In St. John, where almost every foodstuff is imported, the local apiculture industry reduced imports and the resulting carbon emissions. Tourists considered the local artisanal honey with mango and lime accents as therapeutic. Even before Irma, St. John has seen wild bee die offs resulting from colony collapse disorder (CCD). Also, the recent retirement of Mr. Rabsatt’s resulted in a tremendous loss of local knowledge and expertise.80 percent of donations go directly to Puerto Rico conversation and local beekeeping sustainment programs.
Hurricane Irma wiped out the managed honeybee industry and destroyed most of the Island’s ecology which cannot be restored without pollinators. The problem however isn’t as simple as releasing new bees back into St. John.
The local knowledge needed to identify the right bee for the flowers, plants, and animals native to St. John is now all but gone. Thus, the goal of the project is to provide the equipment, supplies, stipends, and training to sustain 5 beekeepers in St. John for 18 months. Products will be sustainable and sold to local restaurants and offered for export through our hive store.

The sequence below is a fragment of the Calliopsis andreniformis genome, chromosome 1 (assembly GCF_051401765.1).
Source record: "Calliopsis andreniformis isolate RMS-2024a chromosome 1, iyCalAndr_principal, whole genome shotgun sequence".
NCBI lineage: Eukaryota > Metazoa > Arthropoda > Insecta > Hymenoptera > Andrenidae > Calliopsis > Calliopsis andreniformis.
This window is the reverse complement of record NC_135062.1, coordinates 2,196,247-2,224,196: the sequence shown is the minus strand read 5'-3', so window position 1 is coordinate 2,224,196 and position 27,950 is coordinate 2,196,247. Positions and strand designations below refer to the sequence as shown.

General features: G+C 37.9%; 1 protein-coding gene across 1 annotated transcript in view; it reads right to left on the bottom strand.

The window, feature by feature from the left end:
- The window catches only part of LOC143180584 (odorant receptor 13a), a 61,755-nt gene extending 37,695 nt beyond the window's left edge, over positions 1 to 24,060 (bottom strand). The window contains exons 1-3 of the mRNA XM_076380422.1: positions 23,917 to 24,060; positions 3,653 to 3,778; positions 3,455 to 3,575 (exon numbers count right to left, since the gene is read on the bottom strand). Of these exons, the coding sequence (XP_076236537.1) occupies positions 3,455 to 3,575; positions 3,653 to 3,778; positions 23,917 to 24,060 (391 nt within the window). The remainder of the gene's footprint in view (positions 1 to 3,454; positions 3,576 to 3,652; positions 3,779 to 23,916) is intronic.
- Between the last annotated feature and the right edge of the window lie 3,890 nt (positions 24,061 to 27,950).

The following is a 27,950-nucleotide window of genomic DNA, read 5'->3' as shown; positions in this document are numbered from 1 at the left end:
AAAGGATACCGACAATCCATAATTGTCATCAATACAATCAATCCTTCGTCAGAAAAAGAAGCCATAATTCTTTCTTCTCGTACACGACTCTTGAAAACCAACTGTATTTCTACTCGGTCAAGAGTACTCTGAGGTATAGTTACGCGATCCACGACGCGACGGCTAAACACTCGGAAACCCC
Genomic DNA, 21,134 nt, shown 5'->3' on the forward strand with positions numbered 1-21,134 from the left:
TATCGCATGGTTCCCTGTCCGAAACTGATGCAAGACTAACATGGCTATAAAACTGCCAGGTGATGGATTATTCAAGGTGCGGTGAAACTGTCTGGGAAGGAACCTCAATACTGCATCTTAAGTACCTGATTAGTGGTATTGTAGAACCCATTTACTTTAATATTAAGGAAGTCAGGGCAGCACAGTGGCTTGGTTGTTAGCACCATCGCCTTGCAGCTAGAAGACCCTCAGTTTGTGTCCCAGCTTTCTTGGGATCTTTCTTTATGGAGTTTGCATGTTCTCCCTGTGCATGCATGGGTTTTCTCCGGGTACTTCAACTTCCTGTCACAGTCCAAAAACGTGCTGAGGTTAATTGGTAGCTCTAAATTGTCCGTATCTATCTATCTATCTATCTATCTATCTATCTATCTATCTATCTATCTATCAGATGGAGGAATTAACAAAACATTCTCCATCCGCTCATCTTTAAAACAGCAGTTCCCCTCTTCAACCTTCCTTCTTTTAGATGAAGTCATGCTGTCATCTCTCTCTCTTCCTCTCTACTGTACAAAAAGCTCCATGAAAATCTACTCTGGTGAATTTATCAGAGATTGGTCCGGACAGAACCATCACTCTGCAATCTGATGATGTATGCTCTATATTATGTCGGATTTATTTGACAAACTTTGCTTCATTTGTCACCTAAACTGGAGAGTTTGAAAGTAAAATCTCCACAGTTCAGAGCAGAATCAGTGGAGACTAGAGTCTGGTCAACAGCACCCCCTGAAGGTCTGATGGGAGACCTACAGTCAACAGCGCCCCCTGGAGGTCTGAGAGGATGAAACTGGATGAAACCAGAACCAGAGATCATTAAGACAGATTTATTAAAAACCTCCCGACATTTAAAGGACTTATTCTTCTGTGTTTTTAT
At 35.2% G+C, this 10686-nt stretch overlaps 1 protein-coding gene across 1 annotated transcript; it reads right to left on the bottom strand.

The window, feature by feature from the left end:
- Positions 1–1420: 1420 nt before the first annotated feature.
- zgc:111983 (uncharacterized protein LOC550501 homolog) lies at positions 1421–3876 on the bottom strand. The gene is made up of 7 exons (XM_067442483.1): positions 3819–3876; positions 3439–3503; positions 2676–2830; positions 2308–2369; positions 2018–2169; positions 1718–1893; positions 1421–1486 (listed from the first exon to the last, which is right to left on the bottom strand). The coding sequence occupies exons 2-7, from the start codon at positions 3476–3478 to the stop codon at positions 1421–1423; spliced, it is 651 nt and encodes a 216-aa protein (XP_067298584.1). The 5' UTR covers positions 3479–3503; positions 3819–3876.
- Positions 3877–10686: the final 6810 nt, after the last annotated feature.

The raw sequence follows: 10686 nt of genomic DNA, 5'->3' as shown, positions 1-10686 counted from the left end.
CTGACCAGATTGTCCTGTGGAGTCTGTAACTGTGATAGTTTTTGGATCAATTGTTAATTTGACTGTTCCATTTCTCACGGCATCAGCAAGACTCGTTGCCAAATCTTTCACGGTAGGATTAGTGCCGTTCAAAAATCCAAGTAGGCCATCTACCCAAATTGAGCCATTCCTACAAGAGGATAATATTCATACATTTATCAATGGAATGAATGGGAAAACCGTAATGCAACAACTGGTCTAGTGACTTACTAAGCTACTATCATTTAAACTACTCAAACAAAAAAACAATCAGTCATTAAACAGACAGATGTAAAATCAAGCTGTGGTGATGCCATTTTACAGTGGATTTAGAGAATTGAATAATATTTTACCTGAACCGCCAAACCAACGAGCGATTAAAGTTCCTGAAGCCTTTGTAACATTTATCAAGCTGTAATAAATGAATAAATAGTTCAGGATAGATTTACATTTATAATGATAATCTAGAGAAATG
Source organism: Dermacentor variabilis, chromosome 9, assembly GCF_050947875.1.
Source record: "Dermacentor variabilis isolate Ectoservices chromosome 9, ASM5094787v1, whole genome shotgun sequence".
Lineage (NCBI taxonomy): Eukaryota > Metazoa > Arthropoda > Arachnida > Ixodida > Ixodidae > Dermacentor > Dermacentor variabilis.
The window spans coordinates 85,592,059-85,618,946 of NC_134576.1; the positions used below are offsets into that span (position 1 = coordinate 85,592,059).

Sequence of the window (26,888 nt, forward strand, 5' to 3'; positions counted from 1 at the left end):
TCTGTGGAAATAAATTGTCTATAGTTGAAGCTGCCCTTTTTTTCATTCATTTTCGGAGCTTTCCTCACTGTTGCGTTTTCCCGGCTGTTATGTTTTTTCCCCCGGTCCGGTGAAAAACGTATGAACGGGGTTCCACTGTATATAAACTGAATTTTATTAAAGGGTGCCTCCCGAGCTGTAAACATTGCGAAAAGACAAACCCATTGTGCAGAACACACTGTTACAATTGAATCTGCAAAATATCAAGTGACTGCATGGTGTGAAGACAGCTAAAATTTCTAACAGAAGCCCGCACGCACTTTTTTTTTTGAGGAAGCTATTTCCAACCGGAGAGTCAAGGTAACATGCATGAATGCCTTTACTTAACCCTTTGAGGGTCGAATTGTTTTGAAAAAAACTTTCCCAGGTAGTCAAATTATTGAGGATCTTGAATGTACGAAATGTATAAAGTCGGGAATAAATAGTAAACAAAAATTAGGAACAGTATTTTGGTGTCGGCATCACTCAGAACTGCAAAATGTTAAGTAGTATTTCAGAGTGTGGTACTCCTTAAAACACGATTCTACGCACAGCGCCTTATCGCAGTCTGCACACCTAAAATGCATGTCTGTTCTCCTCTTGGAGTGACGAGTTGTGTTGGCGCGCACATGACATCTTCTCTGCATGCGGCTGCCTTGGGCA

Also, beekeepers will sell products locally to lessen the carbon footprint of their operations and implement a return program to limit bottle consumption. Lastly, Save the Bees will provide technical support of a wax cloth production capability that will be used to preserve food items, instead of using single use plastics such as Saran Wrap.
Our project is producing the following results:
- Provide training towards Master Beekeeper Certifications for up to 50 beekeepers
- Provide an income stream that will sustain 5 beekeepers for 18 months
- Provide equipment and supplies for five beekeepers to re-establish their businesses lost as a result of Hurricane Irma